Shirley Temple Black (née Temple; April 23, 1928 – February 10, 2014) was an American film and television actress, singer, dancer, and public servant, most famous as Hollywood's number-one box-office star from 1935 through 1938. As an adult, she entered politics and became a diplomat, serving as United States Ambassador to Ghana and later to Czechoslovakia, and as Chief of Protocol of the United States.
Temple began her film career in 1932 at the age of three. In 1934, she found international fame in Bright Eyes, a feature film designed specifically for her talents. She received a special Juvenile Academy Award in February 1935 for her outstanding contribution as a juvenile performer to motion pictures during 1934, and film hits such as Curly Top and Heidi followed year after year during the mid-to-late 1930s. Licensed merchandise that capitalized on her wholesome image included dolls, dishes, and clothing. Her box-office popularity waned as she reached adolescence. She appeared in a few films of varying quality in her mid-to-late teens, and retired completely from films in 1950 at the age of 22. She was the top box-office draw in Hollywood for four years in a row (1935–38) in a Motion Picture Herald poll. Temple returned to show business in 1958 with a two-season television anthology series of fairy tale adaptations. She made guest appearances on television shows in the early 1960s and filmed a sitcom pilot that was never released. She sat on the boards of corporations and organizations including The Walt Disney Company, Del Monte Foods and the National Wildlife Federation. She began her diplomatic career in 1969, with an appointment to represent the United States at a session of the United Nations General Assembly. In 1988, she published her autobiography, Child Star. Temple was the recipient of numerous awards and honors, including the Kennedy Center Honors and a Screen Actors Guild Life Achievement Award. She ranks 18th on the American Film Institute's list of the greatest female American screen legends of Classic Hollywood cinema.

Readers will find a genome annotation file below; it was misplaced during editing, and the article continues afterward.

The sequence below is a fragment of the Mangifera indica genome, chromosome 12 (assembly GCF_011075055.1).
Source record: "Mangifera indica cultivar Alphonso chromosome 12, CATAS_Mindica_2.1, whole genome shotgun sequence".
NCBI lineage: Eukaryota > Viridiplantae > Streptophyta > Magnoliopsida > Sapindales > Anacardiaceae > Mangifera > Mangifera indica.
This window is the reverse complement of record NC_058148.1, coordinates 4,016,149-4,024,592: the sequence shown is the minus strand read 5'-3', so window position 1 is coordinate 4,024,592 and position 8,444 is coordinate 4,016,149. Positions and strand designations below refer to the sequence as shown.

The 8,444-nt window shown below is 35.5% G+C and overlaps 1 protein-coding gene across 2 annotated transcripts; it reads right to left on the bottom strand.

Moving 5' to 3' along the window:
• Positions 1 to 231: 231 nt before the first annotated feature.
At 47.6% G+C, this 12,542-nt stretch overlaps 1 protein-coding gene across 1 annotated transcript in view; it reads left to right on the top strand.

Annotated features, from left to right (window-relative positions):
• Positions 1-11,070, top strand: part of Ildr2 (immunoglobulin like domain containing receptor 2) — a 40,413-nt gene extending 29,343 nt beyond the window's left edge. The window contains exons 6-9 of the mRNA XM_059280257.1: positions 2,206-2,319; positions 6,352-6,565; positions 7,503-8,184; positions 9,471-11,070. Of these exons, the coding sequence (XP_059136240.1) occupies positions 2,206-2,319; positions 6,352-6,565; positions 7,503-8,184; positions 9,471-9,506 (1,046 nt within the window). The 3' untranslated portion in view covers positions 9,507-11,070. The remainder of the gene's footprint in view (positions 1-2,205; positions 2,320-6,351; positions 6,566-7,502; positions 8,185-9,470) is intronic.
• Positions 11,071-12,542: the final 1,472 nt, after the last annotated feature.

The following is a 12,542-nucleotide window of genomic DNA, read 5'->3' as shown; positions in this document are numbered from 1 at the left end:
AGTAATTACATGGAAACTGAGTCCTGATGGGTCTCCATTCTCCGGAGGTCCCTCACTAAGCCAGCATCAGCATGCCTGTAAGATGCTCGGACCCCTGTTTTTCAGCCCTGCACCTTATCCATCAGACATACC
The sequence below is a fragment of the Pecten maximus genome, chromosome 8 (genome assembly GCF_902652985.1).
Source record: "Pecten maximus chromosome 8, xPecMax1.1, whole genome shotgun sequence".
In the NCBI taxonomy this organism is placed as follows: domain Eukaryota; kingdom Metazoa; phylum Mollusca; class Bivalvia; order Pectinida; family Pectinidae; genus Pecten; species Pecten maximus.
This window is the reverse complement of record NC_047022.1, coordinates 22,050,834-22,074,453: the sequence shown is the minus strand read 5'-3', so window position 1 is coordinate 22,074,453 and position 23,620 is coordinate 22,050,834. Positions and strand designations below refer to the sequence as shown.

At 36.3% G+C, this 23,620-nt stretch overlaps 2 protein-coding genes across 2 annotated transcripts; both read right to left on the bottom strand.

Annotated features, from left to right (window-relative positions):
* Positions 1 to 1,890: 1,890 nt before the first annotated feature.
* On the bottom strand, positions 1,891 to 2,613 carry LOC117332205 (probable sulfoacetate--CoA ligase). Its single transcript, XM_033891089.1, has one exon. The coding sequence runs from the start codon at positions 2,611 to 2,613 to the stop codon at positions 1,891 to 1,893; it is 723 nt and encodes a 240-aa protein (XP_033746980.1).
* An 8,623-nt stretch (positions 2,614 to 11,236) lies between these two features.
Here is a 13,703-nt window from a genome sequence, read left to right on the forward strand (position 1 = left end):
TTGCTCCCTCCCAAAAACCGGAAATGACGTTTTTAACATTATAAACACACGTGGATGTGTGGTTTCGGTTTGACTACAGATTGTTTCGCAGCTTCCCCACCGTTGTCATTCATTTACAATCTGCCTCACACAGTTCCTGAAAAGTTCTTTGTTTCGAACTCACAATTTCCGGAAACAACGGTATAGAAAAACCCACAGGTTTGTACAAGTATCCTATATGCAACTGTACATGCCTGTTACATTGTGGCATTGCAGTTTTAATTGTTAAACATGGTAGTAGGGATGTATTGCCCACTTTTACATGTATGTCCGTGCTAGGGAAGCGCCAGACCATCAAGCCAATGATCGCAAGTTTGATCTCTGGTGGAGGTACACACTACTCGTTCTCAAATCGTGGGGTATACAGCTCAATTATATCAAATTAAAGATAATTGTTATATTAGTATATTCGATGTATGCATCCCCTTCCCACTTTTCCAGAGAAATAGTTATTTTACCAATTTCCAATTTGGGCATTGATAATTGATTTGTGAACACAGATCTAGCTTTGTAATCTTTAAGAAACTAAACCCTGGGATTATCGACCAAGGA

Shirley Temple was born on April 23, 1928, in Santa Monica, California. She was the daughter of Gertrude Amelia Temple (née Krieger), a homemaker, and George Francis Temple, a bank employee. The family was of English, German, and Dutch ancestry. She had two brothers, George Francis, Jr., and John Stanley. Temple's mother encouraged her infant daughter's singing, dancing, and acting talents, and in September 1931, enrolled her in Meglin's Dance School in Los Angeles. About this time, Temple's mother began styling her daughter's hair in ringlets similar to those of silent film star Mary Pickford. While at Meglin's, she was spotted by Charles Lamont, a casting director for Educational Pictures. Although Shirley hid behind the piano while in the studio, Lamont took a shine to her, inviting her to audition, and in 1932, signed her to a contract. Educational Pictures were about to launch their Baby Burlesks, a series of short films satirizing recent film and political events, using preschool children in every role. Because the children were dressed as adults and given mature dialogue, the series was eventually seen as dated and exploitive. Baby Burlesks was a series of one-reelers; another series of two-reelers called Frolics of Youth followed, with Temple playing Mary Lou Rogers, a youngster in a contemporary suburban family. To underwrite production costs at Educational, Temple and her child co-stars modeled for breakfast cereals and other products. She was lent to Tower Productions for a small role in her first feature film (The Red-Haired Alibi) in 1932 and, in 1933, to Universal, Paramount, and Warner Bros., for various bit parts. After Educational Pictures declared bankruptcy in 1933, her father purchased her contract for $25. At the height of her popularity, Temple was often the subject of a number of myths and rumors, some of which were propagated by 20th Century Fox/Fox Films. In addition to forging her birth certificate to make her a year younger, Fox also publicized her as a natural talent with no formal acting or dance training. As a way of explaining how she knew stylized buck and weave dancing, she was enrolled in the Elisa Ryan School of Dancing for two weeks. One persistent rumor that was especially prevalent in Europe was the idea that Temple was not a child at all but rather a 30-year-old dwarf due in part to her stockier body type. So prevalent were these rumors that the Vatican dispatched Father Silvio Massante in part to investigate whether or not she was indeed a child. The fact that she never seemed to miss any teeth led some people to conclude she had all her adult teeth. Temple was actually constantly losing teeth throughout her tenure with 20th Century Fox, most notably during the sidewalk ceremony in front of Grauman's Theatre, where she took off her shoes and placed her bare feet in the cement to take attention away from her face. To combat this, she wore dental plates and caps to hide the gaps in her teeth. Another rumor pertaining to her teeth was the idea that they were filed to make them appear like baby teeth, which was false. Her biggest trademark, her hair, also was the subject of rumors. One rumor that circulated was that she actually wore a wig. On more than one occasion, fans would yank at her hair to test this theory. As she would later state, she wished all she had to do was wear a wig. The actual nightly process she went through in the setting of her curls was actually tedious and often grueling, with once a week vinegar rinses burning her eyes. Rumors also spread about her hair color, namely that she was not a natural blonde, but this was untrue. During the making of Rebecca of Sunnybrook Farm, news spread that she was going to do extended scenes without her trademark curls. During production, she also caught a cold which caused her to miss a couple days. As a result, a false report originated in Britain that all of her hair had been cut off.